Integrating Continuous Glucose Monitoring Systems into Clinical Practice


Recommendations to address accessibility and coverage issues that affect the use of continuous glucose monitoring into widespread clinical practice.

Davida Kruger, NP: What is interesting is the research in the past, 5 to 7 years [ago], research has been done in the children, the adults, the teens, the older individuals. I sort of get testy when we talk about older individuals because I’m not sure how to define that. If it’s old, it has to be older than me. But we’ve looked at all age groups. We’ve looked at all learning abilities. We’ve looked at different ethnicities to see how CGM [continuous glucose monitoring] improves lives and how it can be utilized in practice. We’ve done a great job to say that this can be applied to all people with diabetes and certainly in the world of type 2 diabetes that that outcome would benefit. For now, we have only coverage [for] multiple daily injections. It looks like we might, soon, get coverage for just basal insulin and then we’ll have to go from there. The other thing is it’s becoming more and more affordable. If, and you know I’d never want to spend anyone else’s money, but if people wanted to be able to purchase, there are ways to do that as well.

Margo B. Minissian, PhD, ACNP: The more that we can submit to insurance companies. You know we had the same thing with coronary calcium scoring, for example, and insurance companies not wanting to initially pay for that. Other types—the ambulatory blood pressure monitoring wasn’t always covered either. Those became out of pocket expenses that add up quickly, especially with the struggles that so many people are facing, especially those who have chronic disease management that us submitting information to these insurance companies helps to elevate that bar for more coverage. For more coverage for most, which is what should be happening.

Davida Kruger, NP: I agree 100%. It’s all about you know finger sticks, when they first came out, I jokingly say but seriously mean, I remember thinking, “Oh, who gets this?” And of course, everyone with diabetes should be doing either blood glucose monitoring or continuous glucose monitoring. I am now at the point where I feel like continuous glucose monitoring should be a right not a privilege and we should be offering to more and more people with diabetes. Think about that, if you had diabetes, for me, the greatest risk for being [able] to go to sleep at night would be, “Oh my gosh, what if I have a hypoglycemic event and I miss it and something happens?” If I wore a continuous glucose monitoring and it alarmed when it started getting low, then I would be able to. The other thing is that, as a healthcare provider, there’s a great way to learn how to interpret the data. It’s not complicated. It can be put on your computer and guess what, you can bill for those interpretations. We give too much away. Not that we shouldn’t be providing the highest level of care but because most patients who have type 2 diabetes are in the primary care world, we need to extend that into the primary care world. How do you use continuous glucose monitoring? How does it enhance your practice and your relationship with your patient? Let me tell you, you can bill for it and insurance companies do pay for the interpretation and, if you use a professional, for the placement of CGM.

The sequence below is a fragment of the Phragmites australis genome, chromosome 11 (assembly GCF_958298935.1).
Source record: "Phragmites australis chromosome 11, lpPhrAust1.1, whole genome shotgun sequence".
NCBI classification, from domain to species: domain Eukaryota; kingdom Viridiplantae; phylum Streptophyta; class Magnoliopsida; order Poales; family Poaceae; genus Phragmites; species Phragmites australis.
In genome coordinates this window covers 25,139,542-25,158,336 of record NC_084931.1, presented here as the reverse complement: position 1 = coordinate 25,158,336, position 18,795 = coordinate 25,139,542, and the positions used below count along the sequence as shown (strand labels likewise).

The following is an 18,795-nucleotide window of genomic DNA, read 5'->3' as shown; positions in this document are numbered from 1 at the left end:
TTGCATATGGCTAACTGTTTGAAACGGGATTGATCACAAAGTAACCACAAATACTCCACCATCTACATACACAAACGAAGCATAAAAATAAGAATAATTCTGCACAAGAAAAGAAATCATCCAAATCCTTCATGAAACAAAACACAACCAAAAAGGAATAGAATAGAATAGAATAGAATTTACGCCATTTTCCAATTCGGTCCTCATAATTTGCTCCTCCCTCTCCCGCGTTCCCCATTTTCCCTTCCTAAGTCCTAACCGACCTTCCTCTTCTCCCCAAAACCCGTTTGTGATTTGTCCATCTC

Margo B. Minissian, PhD, ACNP: Yes, absolutely. And remember, we’re fighting a war on health equity here. When you think about those who don’t have access to CGM, it tends to be those individuals that would fall within these disparities. We need to stop this. This is unacceptable, especially when we have such robust data that we can significantly improve their lives. This really needs to happen and we shouldn’t, as providers, tolerate it. Or patients either, tolerate it any longer with what we currently know.

Davida Kruger, NP: I feel like too, the other end of the spectrum is our Medicare patients who do go into the donut hole, and they’ve been doing so well in the therapies we provide. Then we can’t get medication for them for a particular period of time and that’s heartbreaking.

Margo B. Minissian, PhD, ACNP: It is. It really is. I have a husband and wife that share medications and they will split up their meds because one of them is in a donut hole—it’s just…it’s so heartbreaking. This is when working with a pharmacist closely, is vitally important and another key takeaway, I feel, that is if you are working with a diabetes team then a pharmacist should be included in that care team and that there’s some great data demonstrating cost reduction for the institution when the pharmacist is included. Many times, they can help us combat these different barriers and find alternate ways of funding for essential medications.

Davida Kruger, NP: You’re absolutely right. That’s the one person we’re seeing in addition. We’ve always had the educator. We’ve always had someone in nutrition, but what I’m seeing more and more is the addition of the pharmacist for exactly the reasons you’ve described and also they can work closer with the patient too if they’re having drug-to-drug interactions. Why are you stopping a medication? They can watch for refills and making sure that the patient is in fact refilling their medication. Those are good points. Really good points.

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Transcript edited for clarity.

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